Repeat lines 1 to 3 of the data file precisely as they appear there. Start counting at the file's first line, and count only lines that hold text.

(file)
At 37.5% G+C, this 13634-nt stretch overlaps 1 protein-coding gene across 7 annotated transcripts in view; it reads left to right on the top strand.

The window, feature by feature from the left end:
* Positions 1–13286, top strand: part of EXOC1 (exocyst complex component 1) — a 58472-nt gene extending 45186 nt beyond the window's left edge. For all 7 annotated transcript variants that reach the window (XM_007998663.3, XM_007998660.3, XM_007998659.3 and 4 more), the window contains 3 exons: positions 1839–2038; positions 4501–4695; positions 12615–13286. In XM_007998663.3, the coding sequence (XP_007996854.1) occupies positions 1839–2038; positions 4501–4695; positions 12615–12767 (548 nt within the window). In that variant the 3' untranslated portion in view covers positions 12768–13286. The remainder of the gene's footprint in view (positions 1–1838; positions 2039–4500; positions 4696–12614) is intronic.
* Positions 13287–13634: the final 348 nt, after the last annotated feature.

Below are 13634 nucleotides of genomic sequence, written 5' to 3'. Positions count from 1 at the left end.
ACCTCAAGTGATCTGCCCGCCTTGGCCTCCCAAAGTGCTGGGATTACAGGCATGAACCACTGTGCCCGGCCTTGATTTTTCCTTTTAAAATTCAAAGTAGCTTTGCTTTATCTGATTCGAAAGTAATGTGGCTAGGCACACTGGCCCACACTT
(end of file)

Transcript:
At 37.5% G+C, this 13634-nt stretch overlaps 1 protein-coding gene across 7 annotated transcripts in view; it reads left to right on the top strand.

The window, feature by feature from the left end:
* Positions 1–13286, top strand: part of EXOC1 (exocyst complex component 1) — a 58472-nt gene extending 45186 nt beyond the window's left edge. For all 7 annotated transcript variants that reach the window (XM_007998663.3, XM_007998660.3, XM_007998659.3 and 4 more), the window contains 3 exons: positions 1839–2038; positions 4501–4695; positions 12615–13286. In XM_007998663.3, the coding sequence (XP_007996854.1) occupies positions 1839–2038; positions 4501–4695; positions 12615–12767 (548 nt within the window). In that variant the 3' untranslated portion in view covers positions 12768–13286. The remainder of the gene's footprint in view (positions 1–1838; positions 2039–4500; positions 4696–12614) is intronic.